I’ve loved this particular plant for many years and for many reasons, but blooming in October is a first. Lewisia cotyledon is one of the most variable species in the small Genus Lewisia (about 19 species). It hybridizes readily with most of the others in the genus.
Based on the tight, compact rosette and the lack of serration of the leaf margins, I would say this plant is closely related to L. cotyledon var. purdyi, which is native to the Siskiyou Mountains of southern Oregon, particularly the upper reaches of the Illinois River Basin.
Cotyledon is the species of Lewisia that enabled the plethora of colors and strains of Lewisia seen widely in the nursery trade today. In his Timber Press book on Lewisia, published in 2000, B. Leroy Davidson noted this success:
“A vast range of cultivated variants are now convened [named] merely as cotyledon hybrids (that is to say, hybrids involving L. cotyledon)… Indeed, L. cotyledon has been made so amenable to commercial cultivation and so showy that garden centers now feature big displays of plants in gallon containers, bursting with flowers of strawberry, raspberry, cherry, orange, lemon and lime.”
The plant blooming now is one of many of my clones; vegetative propagation is easy from offsets of small rosettes that form off the caudex of the existing plants. I purchased the mother plant in the 1980s from Herb Dickson’s Chehalis Rare Plant Nursery. While not as flashy or spectacular of color as those aforementioned hybrids, it still is a fine specimen.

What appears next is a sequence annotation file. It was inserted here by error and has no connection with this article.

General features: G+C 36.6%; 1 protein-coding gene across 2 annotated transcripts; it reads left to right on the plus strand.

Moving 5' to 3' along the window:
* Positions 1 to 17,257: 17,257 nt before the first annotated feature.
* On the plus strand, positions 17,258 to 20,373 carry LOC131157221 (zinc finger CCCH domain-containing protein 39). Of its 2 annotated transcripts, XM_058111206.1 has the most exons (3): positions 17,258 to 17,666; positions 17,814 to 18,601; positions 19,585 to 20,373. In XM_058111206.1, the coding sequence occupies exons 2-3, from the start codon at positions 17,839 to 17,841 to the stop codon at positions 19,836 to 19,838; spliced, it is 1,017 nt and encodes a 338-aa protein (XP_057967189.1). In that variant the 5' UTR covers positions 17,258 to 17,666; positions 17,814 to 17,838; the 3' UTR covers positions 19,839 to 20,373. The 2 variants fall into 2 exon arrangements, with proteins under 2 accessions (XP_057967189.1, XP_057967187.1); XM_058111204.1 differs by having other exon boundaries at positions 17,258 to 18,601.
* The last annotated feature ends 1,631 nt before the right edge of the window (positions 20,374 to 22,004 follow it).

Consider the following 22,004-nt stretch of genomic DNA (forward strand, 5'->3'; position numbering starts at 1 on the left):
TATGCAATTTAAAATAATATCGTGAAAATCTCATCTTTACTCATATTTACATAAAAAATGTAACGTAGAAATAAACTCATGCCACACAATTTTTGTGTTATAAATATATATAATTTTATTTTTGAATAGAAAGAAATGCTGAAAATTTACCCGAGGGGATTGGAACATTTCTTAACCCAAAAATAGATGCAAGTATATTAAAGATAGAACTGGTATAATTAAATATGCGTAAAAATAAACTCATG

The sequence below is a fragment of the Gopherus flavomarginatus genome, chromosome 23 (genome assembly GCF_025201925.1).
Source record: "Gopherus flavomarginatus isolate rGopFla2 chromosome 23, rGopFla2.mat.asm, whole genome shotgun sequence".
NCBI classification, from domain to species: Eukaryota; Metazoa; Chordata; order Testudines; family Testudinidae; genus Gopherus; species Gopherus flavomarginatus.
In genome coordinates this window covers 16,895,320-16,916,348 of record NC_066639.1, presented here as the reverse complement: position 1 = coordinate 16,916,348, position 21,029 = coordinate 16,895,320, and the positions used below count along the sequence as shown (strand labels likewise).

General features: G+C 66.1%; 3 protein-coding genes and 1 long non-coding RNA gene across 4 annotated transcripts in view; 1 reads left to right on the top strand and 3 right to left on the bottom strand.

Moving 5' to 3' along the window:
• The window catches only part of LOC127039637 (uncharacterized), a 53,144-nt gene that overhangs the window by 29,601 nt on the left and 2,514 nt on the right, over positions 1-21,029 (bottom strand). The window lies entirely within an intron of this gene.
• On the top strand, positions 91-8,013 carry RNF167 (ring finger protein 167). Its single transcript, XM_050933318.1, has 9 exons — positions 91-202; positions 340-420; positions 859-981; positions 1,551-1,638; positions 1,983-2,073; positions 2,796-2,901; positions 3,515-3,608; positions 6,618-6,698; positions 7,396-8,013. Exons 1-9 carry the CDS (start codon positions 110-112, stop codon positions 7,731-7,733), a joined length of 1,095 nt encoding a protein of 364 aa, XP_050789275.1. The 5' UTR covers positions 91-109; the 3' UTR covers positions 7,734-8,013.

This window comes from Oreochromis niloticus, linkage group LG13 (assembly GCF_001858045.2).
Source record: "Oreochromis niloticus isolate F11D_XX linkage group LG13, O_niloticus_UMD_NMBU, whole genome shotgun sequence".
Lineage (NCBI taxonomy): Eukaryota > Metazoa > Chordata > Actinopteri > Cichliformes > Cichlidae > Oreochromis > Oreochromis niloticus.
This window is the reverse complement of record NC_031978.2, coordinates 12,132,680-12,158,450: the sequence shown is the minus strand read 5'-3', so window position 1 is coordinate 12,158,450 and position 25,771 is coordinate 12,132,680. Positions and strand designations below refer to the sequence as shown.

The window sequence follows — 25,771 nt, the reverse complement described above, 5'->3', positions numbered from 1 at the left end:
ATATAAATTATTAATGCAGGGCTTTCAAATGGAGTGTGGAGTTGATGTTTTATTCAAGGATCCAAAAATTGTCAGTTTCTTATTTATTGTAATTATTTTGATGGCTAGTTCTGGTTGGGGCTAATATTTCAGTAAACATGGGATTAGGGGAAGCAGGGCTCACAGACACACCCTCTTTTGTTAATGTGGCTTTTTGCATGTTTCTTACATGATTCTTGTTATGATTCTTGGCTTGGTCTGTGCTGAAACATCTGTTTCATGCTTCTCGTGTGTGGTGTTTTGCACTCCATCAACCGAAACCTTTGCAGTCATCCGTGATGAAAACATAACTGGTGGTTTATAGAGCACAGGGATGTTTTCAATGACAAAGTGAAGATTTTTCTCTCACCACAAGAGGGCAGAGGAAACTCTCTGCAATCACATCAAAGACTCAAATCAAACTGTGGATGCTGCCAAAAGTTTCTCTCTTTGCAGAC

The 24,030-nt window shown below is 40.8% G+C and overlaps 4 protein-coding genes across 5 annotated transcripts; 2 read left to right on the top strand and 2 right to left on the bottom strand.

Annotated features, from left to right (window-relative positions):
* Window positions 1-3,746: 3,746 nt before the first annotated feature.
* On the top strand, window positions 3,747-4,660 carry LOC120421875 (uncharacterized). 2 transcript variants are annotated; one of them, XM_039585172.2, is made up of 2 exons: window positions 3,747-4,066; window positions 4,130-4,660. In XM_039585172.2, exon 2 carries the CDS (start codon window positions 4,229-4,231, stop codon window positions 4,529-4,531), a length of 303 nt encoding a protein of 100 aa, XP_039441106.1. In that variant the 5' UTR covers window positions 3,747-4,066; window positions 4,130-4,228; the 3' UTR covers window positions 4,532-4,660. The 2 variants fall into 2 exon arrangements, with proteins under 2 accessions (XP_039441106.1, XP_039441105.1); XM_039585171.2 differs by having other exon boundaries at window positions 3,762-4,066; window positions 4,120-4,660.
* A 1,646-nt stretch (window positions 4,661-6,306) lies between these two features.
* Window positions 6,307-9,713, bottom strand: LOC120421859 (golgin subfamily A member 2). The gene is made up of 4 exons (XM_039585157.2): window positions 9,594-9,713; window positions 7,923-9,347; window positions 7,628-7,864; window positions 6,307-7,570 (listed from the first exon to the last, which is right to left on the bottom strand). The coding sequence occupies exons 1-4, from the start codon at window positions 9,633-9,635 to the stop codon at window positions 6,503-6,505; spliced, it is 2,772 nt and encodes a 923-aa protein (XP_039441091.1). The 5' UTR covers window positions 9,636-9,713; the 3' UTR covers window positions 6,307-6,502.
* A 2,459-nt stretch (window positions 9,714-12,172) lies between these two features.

This cultivar is always a repeat bloomer through the summer. The trick is to keep the conditions as spring like as possible. Most of my plants are in pots and it’s easy to keep them cool and fairly wet after the initial spring blooming by moving them into shade. Pulling off the spent flower stalks also encourages multiple rounds of blooming, but never as late (until now) as mid October.
I’ve propagated my collection — currently about 100 plants — from seeds I purchased from Ashwood Nursery in England, offsets, and from natural crosses that occurred between plants on my sand plunge bench.
After blooming, the spent flower stalks scattered seeds both in their pots and the surrounding sand. This year it was easy to pluck these random “bench crosses” out for potting up.
I doubt if I’ll see much bloom this coming spring, but some of the seedlings do seem more robust than others and variation in the leaves is already apparent.
Perhaps the most striking Lewisia is Lewisia tweedyi, which is now taxonomically named Lewisiopsis tweedyi, the sole plant in the new Genus Lewisiopsis and the reason why the Genus Lewisia now numbers nineteen, rather than twenty. Read more about Lewisia tweedyi in this post.